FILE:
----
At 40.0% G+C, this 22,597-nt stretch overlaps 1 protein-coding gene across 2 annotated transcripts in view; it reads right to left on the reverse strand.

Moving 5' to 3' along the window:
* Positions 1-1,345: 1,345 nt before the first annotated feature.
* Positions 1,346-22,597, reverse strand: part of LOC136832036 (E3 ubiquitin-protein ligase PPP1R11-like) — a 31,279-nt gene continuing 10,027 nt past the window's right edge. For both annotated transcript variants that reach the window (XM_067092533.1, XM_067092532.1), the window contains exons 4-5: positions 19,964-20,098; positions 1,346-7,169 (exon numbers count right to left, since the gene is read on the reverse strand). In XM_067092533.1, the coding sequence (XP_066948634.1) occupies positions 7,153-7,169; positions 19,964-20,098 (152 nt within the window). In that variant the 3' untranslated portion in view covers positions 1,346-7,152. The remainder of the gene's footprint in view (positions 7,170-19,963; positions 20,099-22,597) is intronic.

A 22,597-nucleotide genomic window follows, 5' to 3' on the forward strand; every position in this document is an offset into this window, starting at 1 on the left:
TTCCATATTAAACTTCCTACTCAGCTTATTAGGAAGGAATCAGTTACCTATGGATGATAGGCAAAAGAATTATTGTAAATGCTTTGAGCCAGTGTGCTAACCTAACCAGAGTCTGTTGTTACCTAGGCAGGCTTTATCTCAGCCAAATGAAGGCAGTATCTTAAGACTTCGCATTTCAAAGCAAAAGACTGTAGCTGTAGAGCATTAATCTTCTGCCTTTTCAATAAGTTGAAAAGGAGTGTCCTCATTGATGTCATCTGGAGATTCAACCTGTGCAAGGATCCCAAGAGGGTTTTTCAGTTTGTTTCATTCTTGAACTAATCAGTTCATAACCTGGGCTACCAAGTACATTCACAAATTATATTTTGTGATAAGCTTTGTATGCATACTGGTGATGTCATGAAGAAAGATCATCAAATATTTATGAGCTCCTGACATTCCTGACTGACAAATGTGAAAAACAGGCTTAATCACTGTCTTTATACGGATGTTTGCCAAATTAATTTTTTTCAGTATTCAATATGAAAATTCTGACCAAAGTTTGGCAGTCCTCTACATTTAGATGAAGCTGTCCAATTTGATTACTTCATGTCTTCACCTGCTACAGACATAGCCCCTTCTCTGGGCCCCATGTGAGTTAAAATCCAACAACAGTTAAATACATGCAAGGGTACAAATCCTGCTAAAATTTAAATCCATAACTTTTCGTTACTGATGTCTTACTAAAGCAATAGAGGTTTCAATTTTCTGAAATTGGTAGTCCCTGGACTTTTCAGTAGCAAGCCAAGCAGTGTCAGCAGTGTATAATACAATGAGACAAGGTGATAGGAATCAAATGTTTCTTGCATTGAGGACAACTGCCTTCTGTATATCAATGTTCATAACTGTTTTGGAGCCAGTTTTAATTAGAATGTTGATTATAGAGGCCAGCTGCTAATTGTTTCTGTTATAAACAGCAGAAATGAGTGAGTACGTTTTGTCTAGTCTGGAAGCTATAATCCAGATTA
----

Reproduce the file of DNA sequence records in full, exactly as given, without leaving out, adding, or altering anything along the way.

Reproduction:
At 40.0% G+C, this 22,597-nt stretch overlaps 1 protein-coding gene across 2 annotated transcripts in view; it reads right to left on the reverse strand.

Moving 5' to 3' along the window:
* Positions 1-1,345: 1,345 nt before the first annotated feature.
* Positions 1,346-22,597, reverse strand: part of LOC136832036 (E3 ubiquitin-protein ligase PPP1R11-like) — a 31,279-nt gene continuing 10,027 nt past the window's right edge. For both annotated transcript variants that reach the window (XM_067092533.1, XM_067092532.1), the window contains exons 4-5: positions 19,964-20,098; positions 1,346-7,169 (exon numbers count right to left, since the gene is read on the reverse strand). In XM_067092533.1, the coding sequence (XP_066948634.1) occupies positions 7,153-7,169; positions 19,964-20,098 (152 nt within the window). In that variant the 3' untranslated portion in view covers positions 1,346-7,152. The remainder of the gene's footprint in view (positions 7,170-19,963; positions 20,099-22,597) is intronic.

A 22,597-nucleotide genomic window follows, 5' to 3' on the forward strand; every position in this document is an offset into this window, starting at 1 on the left:
TTCCATATTAAACTTCCTACTCAGCTTATTAGGAAGGAATCAGTTACCTATGGATGATAGGCAAAAGAATTATTGTAAATGCTTTGAGCCAGTGTGCTAACCTAACCAGAGTCTGTTGTTACCTAGGCAGGCTTTATCTCAGCCAAATGAAGGCAGTATCTTAAGACTTCGCATTTCAAAGCAAAAGACTGTAGCTGTAGAGCATTAATCTTCTGCCTTTTCAATAAGTTGAAAAGGAGTGTCCTCATTGATGTCATCTGGAGATTCAACCTGTGCAAGGATCCCAAGAGGGTTTTTCAGTTTGTTTCATTCTTGAACTAATCAGTTCATAACCTGGGCTACCAAGTACATTCACAAATTATATTTTGTGATAAGCTTTGTATGCATACTGGTGATGTCATGAAGAAAGATCATCAAATATTTATGAGCTCCTGACATTCCTGACTGACAAATGTGAAAAACAGGCTTAATCACTGTCTTTATACGGATGTTTGCCAAATTAATTTTTTTCAGTATTCAATATGAAAATTCTGACCAAAGTTTGGCAGTCCTCTACATTTAGATGAAGCTGTCCAATTTGATTACTTCATGTCTTCACCTGCTACAGACATAGCCCCTTCTCTGGGCCCCATGTGAGTTAAAATCCAACAACAGTTAAATACATGCAAGGGTACAAATCCTGCTAAAATTTAAATCCATAACTTTTCGTTACTGATGTCTTACTAAAGCAATAGAGGTTTCAATTTTCTGAAATTGGTAGTCCCTGGACTTTTCAGTAGCAAGCCAAGCAGTGTCAGCAGTGTATAATACAATGAGACAAGGTGATAGGAATCAAATGTTTCTTGCATTGAGGACAACTGCCTTCTGTATATCAATGTTCATAACTGTTTTGGAGCCAGTTTTAATTAGAATGTTGATTATAGAGGCCAGCTGCTAATTGTTTCTGTTATAAACAGCAGAAATGAGTGAGTACGTTTTGTCTAGTCTGGAAGCTATAATCCAGATTA